Published online 28 May 2004 | Nature | doi:10.1038/news040524-10


Smart music system skips to chorus

Song analysis could replace fast forward button.

The programme highlights the chorus and other repetitive areas of music.The programme highlights the chorus and other repetitive areas of music.© Masataka Goto

Sick of hitting fast forward to find your favourite bars of a song? A Japanese researcher has invented a new programme that can jump straight to the chorus or verse.

The prototype programme, dubbed the SmartMusicKiosk, was exhibited at the meeting of the Acoustical Society of America in New York City on Tuesday. It was invented by Masataka Goto of the National Institute of Advanced Industrial Science and Technology, Tsukuba.

Blasting pop classics such as My Heart Will Go On by Céline Dion, and Jon Bon Jovi's You Give Love a Bad Name, Goto showed how the SmartMusicKiosk skipped the filler and zipped straight from chorus to chorus. "I really like this music," he said.

Goto hopes the SmartMusicKiosk will ultimately enhance conventional CD and digital music systems, which only recognise the gaps between songs. Frustrated listeners are left pressing fast forward and rewind buttons to reach the choice refrain.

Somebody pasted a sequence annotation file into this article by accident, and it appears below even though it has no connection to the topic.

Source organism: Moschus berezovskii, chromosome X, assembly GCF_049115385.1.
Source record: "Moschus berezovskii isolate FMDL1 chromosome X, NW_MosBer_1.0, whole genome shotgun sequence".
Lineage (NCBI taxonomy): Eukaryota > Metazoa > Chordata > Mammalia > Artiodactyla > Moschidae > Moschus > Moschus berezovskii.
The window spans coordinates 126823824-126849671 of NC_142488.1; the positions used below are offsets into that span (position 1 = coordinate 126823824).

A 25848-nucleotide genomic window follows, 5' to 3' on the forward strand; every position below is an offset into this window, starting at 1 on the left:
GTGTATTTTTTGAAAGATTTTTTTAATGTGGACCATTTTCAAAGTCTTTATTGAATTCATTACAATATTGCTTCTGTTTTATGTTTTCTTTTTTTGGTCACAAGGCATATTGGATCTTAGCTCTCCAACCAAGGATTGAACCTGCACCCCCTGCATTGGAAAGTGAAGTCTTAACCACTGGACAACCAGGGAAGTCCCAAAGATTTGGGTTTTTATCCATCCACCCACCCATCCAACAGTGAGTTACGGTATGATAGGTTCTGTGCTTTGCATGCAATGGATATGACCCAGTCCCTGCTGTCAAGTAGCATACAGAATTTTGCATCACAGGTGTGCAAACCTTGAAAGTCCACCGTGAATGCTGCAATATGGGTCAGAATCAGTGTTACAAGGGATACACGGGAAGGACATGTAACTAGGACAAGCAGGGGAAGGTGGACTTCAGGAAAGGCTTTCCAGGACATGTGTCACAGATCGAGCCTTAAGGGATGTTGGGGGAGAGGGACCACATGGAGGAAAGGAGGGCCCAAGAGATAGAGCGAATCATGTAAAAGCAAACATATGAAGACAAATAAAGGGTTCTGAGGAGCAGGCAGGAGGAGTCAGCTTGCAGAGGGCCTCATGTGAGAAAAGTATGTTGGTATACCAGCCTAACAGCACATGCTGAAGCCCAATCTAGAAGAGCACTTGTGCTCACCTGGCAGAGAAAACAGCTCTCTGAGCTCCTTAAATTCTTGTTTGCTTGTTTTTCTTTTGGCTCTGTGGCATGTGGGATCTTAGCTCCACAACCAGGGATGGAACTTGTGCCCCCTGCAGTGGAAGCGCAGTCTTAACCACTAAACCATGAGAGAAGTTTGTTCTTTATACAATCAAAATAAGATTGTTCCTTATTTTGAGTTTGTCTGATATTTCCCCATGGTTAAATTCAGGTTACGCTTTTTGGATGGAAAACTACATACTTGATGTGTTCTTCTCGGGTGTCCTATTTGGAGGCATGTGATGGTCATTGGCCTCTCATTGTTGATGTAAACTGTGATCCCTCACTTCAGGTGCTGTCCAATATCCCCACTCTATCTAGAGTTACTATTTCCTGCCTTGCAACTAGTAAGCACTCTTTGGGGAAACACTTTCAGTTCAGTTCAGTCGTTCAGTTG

To automate this, Goto had to design a system that could recognise the structure of music, and then make out repeated choruses. In an advance on other such methods, Goto's takes into account the fact that the key, lyrics, and accompaniment often change from one chorus to the next.

The SmartMusicKiosk breaks down the song into twelve different pitches ranging from C, C#, D and so on up to B. It then sums together the power of the frequencies at each pitch, so a high B and a low B are added together. It analyses how these twelve pitches change over time through the song.

The algorithm then looks for matching patterns in the pitch structure and selects which is most likely to represent the chorus, assuming this is the longest and most frequently repeated section, and often broken into two similar refrains. The analysis takes about one minute for a four-minute tune, and gets the chorus right about 80% of the time.

For listeners, the programme produces a Music Map on screen, which reveals repeated segments of the song, and has a Jump to Chorus button alongside the regular play and pause keys. "You can listen to any part of a song whenever you like," Goto says.

Goto hopes that listening stations in record stores will be first to adopt SmartMusicKiosk, because shoppers are impatient to hear the chorus of a song to judge whether they want it. He says he has already been contacted by companies interested in commercialization.

Although it is designed for pop songs with clear choruses, the SmartMusicKiosk can also pick up recurring sections in classical music, Goto showed. However, experimental music may prove more of a challenge.